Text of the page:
It had been a while since I experienced natural adrenaline because of something not fighting or sex related. Typically, whenever we did anything even moderately dangerous, Frank cranked up the perception effect that allowed me to experience the world at the same speed Frank did. That would allow me to communicate with him at a pace that allowed me to be relevant. It had the secondary effect of making everything around me slow, nothing seemed really dangerous or exciting. When we fought, natural adrenaline came with the aggressiveness. With the sex, well, saying that my wife Ayva is not a passive person would be a massive understatement. I’ve also proven on quite a few occasions that I’m not exactly passive either.
Frank ended my stretch of only feeling excitement during sex or fights as we came off the mountain. I had never been a big roller coaster ride fan. I had never really been a big speed fan either. I had never done anything with the sheer fear factor of that mountain run, not even combat. With the new running legs, Frank could take us from a full stop to seventy-five miles per hour in about three seconds. Mouse could reach about sixty to sixty-five in about four seconds. Both of those measurements were on flat ground. Going downhill on a barely-walkable slope? Mouse and Frank had both Jason and I screaming in about two seconds, then they took control of our mouths so we wouldn’t give away our positions screaming, while still allowing us to breathe.
After Frank took control of my speech to keep me from screaming, he apologized. “[Bob, I can’t give you the perception effect this time, sorry. I’m synched with Mouse, so I’m tracking twice as much, and we’ve got a lot of targets incoming. The flickers are watching the helicopters and the press ganger drones, and they are all coming our way. That data is going to get unreliable fast, because we’re moving much faster than the flickers are.]”
“I trust you to keep my heart beating through this heart attack, Frank. TREE! aaaa ROCK.”
“[You aren’t in cardiac distress, Bob.]” Then he laughed in my head.
After that pretty much everything I said was four letter words for the next few minutes. Lots of “Fuck!”, “Tree!”, “Rock!”, “Help!”, and “Shit!” I also mixed in a few five letter words in my terror. “Stump!”, “Cliff!”, “Mercy!”, and “Frank!”
I learned that day what it would be like to live inside a pinball machine. Frank recorded the whole thing, including the soundtrack of what I was saying to him as we careened down the mountain like a supercharged pinball. At one point during the whole mess, Frank took out one of the helicopters, and Mouse took out five. I didn’t remember it then, on account of my brain function being limited to screaming four and five letter words, but Frank let me watch it later, after he admitted to recording it. The two recon drones came back as well, and Mouse took them out. Mouse recorded Jason too. You might think that Mouse and Jason were slower than us going downhill? You would be wrong. Mouse cheated. Their mass gave them a bit of an advantage going downhill so steeply, especially at the 150 to 175 miles per hour that we were hitting, but that wasn’t all of it. Frank and I took down the helicopter that we were closest to, and the rest of the Apache helicopters chased us down the mountain. Every time Mouse shot one down, he did it while leaping away from the target. While leaping, he would fire the coil gun, altering his trajectory significantly, and gaining a significant amount of speed doing it.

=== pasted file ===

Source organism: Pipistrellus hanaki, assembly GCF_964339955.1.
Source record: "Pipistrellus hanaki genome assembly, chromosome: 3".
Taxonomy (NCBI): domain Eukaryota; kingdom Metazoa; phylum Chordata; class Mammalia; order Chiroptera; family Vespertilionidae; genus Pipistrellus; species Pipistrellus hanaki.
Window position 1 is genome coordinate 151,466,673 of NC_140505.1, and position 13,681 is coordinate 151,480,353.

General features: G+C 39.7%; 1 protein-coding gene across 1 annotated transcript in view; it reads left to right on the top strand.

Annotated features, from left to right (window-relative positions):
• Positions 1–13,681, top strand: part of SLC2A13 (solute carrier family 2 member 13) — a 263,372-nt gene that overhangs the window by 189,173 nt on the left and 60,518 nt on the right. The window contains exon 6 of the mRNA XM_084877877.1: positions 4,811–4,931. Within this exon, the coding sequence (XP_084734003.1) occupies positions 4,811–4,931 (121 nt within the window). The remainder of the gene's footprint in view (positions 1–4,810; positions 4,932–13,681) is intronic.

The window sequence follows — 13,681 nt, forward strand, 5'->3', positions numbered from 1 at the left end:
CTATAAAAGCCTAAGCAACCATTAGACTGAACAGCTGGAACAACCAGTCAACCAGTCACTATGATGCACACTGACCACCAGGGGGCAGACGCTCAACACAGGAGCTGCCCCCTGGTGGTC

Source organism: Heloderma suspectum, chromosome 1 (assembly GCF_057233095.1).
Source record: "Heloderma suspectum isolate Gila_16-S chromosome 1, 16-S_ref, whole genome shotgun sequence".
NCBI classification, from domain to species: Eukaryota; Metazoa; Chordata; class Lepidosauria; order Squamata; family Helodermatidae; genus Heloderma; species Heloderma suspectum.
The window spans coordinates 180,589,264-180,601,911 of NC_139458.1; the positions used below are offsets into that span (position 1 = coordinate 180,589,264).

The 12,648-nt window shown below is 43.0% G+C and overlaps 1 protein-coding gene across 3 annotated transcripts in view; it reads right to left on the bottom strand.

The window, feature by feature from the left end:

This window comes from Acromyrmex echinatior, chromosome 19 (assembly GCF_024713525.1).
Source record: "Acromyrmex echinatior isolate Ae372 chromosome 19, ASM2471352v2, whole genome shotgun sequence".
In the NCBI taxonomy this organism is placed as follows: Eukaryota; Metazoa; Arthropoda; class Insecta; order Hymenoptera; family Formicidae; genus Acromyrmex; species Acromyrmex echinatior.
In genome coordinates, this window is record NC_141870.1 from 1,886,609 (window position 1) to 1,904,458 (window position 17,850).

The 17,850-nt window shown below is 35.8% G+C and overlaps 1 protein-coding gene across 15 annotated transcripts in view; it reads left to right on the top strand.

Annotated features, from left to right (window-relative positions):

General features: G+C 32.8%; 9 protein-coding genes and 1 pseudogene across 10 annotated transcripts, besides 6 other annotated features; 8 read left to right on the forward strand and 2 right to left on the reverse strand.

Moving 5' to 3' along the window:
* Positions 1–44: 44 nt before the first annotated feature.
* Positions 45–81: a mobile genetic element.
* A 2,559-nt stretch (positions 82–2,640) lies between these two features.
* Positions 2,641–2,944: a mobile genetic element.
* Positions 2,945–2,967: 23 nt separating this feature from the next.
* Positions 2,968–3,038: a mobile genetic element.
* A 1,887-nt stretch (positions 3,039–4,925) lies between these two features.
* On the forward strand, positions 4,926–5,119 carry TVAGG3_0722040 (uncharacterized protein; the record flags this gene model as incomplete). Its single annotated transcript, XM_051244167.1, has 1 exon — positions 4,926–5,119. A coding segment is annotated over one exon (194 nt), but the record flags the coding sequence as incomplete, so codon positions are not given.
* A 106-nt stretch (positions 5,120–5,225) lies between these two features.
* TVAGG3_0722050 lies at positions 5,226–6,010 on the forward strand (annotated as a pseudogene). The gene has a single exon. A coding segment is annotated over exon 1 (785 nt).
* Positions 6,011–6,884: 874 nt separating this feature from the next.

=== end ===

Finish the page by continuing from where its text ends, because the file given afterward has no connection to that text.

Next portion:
Before the downhill adventure, I would have thought that going that fast downhill would make us easy targets for anything that could see us due to parabolic arcs we would have to be traveling to move like that on a downhill slope. I would have been right if it weren’t for the trees and rocks and other sturdy things that our symbiotes used to guide us. We were bouncing from tree to tree and rock, always at shallow angles, pushing off from every obstacle we touched, pushing a little down to help keep us closer to the ground. It was terrifying. We were moving at more than terminal velocity for a human in atmosphere for most of the time we were coming down off that mountain. Gravity + Juice + powerful running legs + symbiote reflexes + enhanced strength = OMFG fast. Mouse had some extra mass and muscle strength to push with as we raced downhill, but Frank and I had the staff, and he used it for more than taking out one helicopter and the half dozen press ganger drones that were close enough to catch up with us before they ran out of fuel. Frank abused the staff during the descent, using it as an extension of our reach – at one point, we actually ran sideways on tree trunks, taking fifty-foot leaps from tree to tree, with my clawed feet tearing massive divots in their trunks, while Frank used the staff on the ground now and then to keep our torso parallel to the ground. That was the fastest we got on the trip down, just shy of 175 miles per hour during that stunt, according to Frank, during the replays.
When we reached the end of the steeper slopes, we were about three miles from where we started, and it had taken us a bit more than one minute to get there. We had averaged about 160 miles per hour coming off the mountain, and we didn’t stop. Mouse had gone well out of range of his flickers, and we abandoned them. In order to try to prevent capture, Mouse gave them instructions to search for cats, and land next to them. We ran at top juice speed on the flatlands until Jason was at about ten percent capacity on juice, then swam across an old cow pond to drop armor temperature, and hit the blood coolers for a couple seconds to cool our cores, and settled in at a steady pace at a bit less than forty miles per hour, staying under cover, heading back to Lake Weiss.
“That was quite possibly the most terrifying thing I’ve ever done.” I said.
“Same here.” Jason said. Then he continued. “Mouse, we are going to do that again. I’ve never had a rush like that, not even in combat.”
“That confirms it Jason, you’re insane. I’m happy that there was nothing left inside me when we started, because there would have been a brown stain down that whole mountain, and you want to do it again?”